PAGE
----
“We are gathered here today to mourn the death of one of our finest, Rat Chester. The pain is unbearable. We will not stand for this anymore. This is the beginning of the end of the Gould Street construction. The revolution starts now.”
This is an excerpt from the eulogy presented by mayor Ralph Rodentia at the funeral for Chester, the recently deceased Gould Street rat.
I would soon learn that as construction teams dug up Gould Street to perform water main repairs, they were breaking the foundations of the area rats used to call home.
I raced from the Rogers Communications Centre to the Podium building (POD) when I got a notification from the Free Food Locator at the Ryerson Facebook page. Knowing that free Salad King awaited me during this dark time, I was about to run into POD when I saw a large group of rats just outside of the building.
Going to school in Toronto has desensitized me to a lot of things that occur on and near campus. Most of the time, I keep my music on and my blinders up, but something about the state of the rats was both terrifying and intriguing.
At least 97 rats stood on their hind legs, all facing another rat who laid lifeless on the ground, surrounded with pieces of stray street meat from the hot dog vendor. I immediately recognized it as a funeral, as I had buried my hamster Adobe just months prior.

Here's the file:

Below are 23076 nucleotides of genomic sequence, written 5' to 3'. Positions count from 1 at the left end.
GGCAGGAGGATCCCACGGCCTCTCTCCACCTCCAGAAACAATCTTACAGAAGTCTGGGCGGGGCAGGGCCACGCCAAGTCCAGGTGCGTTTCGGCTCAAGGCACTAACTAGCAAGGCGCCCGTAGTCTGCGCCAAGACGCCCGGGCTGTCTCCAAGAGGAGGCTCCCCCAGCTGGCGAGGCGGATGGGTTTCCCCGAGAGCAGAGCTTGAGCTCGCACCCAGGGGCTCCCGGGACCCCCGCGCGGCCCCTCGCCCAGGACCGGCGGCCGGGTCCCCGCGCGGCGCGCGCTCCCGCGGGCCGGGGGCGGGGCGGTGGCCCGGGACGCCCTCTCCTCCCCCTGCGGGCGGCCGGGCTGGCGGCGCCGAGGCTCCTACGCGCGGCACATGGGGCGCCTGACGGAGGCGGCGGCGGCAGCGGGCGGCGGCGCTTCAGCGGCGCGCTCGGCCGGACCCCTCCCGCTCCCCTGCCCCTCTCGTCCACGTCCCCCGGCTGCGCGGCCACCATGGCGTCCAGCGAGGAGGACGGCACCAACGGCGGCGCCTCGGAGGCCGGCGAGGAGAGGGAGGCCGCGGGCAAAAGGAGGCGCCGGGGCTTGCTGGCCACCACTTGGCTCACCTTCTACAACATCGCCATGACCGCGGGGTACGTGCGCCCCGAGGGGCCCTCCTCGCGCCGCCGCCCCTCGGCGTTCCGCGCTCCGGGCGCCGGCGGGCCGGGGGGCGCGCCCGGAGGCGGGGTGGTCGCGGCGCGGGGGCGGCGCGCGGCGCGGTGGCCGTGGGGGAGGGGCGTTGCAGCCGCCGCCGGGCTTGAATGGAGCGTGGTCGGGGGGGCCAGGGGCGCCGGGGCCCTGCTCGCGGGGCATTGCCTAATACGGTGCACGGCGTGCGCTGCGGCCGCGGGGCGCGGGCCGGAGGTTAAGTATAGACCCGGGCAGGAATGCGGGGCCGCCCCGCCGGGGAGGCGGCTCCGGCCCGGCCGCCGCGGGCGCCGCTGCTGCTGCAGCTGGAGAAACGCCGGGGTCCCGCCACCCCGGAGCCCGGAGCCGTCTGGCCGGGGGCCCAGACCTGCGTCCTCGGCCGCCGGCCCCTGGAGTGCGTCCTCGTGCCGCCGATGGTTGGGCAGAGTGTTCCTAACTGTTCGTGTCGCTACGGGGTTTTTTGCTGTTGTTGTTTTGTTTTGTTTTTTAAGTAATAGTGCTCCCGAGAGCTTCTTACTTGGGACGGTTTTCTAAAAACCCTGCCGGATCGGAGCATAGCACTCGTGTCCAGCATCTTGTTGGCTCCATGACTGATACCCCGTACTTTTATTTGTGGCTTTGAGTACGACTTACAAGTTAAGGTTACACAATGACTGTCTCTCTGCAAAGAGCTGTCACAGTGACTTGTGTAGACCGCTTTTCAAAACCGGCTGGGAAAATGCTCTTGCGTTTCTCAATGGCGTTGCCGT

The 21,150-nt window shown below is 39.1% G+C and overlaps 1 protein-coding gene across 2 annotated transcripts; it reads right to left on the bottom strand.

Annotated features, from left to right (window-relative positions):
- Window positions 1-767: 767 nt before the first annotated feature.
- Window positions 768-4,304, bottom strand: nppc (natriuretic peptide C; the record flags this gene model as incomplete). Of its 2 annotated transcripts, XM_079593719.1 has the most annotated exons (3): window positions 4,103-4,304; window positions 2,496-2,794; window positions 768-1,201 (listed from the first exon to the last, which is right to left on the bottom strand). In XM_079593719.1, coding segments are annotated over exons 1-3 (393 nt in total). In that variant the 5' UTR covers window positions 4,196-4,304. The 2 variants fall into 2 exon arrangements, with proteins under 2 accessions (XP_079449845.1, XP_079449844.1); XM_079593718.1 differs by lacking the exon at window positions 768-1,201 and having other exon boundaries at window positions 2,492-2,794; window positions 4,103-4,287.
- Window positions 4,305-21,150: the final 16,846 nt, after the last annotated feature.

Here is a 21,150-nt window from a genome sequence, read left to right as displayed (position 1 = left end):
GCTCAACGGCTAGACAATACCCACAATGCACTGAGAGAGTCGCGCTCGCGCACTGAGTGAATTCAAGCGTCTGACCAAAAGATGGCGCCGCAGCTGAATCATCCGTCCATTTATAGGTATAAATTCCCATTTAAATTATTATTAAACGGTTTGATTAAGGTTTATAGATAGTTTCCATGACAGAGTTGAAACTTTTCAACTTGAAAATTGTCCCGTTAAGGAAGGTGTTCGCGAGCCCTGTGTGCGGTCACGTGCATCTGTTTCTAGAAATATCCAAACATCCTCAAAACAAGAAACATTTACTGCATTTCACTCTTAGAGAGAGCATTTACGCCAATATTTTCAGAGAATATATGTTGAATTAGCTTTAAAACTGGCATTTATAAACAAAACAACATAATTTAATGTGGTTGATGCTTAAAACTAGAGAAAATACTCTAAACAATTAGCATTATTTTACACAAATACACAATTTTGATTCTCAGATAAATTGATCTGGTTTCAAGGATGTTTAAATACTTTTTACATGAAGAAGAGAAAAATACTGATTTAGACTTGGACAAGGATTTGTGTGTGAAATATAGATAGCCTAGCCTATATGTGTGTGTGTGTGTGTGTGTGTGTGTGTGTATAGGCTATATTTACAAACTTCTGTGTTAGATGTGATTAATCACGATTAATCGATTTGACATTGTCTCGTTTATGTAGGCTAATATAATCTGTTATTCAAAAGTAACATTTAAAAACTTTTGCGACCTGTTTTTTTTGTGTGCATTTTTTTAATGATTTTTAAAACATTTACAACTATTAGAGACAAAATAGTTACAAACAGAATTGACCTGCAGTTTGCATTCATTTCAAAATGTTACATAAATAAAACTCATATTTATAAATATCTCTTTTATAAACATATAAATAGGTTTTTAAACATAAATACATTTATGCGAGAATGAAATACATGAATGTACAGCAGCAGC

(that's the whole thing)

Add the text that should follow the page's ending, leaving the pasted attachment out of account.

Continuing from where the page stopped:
There’s something about the state of the rats was both terrifying and intriguing
I tiptoed with caution so none of the rats would be disturbed during their grieving. A branch snapped under my weight and the rats turned in unison to look at me. It only took a few seconds for a rat to wave me over.
I took a seat. As the rats stood at attention, I felt their somber energy. The rat who waved me over broke the silence and introduced herself as Rachel Ratbert, one of Chester’s best friends.
“Chester already suffered from angina,” says Ratbert, with tears falling down her whiskers. “When the drilling finally reached our underground homes, his heart gave out.”
The rats have been praying since the construction began late summer. They decided to accept the construction, but Chester’s death in early November broke them. The result was RATARCHIST, the first and only rat led anarchist group.
The leader of RATARCHIST, who asked to remain anonymous, created a temporary housing unit at a secret location on Ryerson campus while the other rats came up with a game plan. So far, the rats have decided to infiltrate the outside world in order to raise awareness.
“We were hoping our presence would cause protests about construction, but we haven’t had any luck yet,” said the leader.
While the construction on Gould Street is set to finish by early December, the Gould Street rats have already lost 70 per cent of their homes. The mayor of the Gould Streets rats Ralph Rodentia doesn’t think it’s possible to rebuild their underground city once construction ends.
While the Gould Street rats have the option to relocate to the subway, Rodentia refuses to move his people. “The TTC rats have no class,” Rodentia said while nibbling on old cheese he found by the Student Learning Centre. “We would rather die fighting for what we believe in than ever live with such filth.”
Winter is fast approaching and the rats are left with few options. Despite everything, they still have each other to hold onto.
This article is dedicated to the memory of
April 2018 – November 2018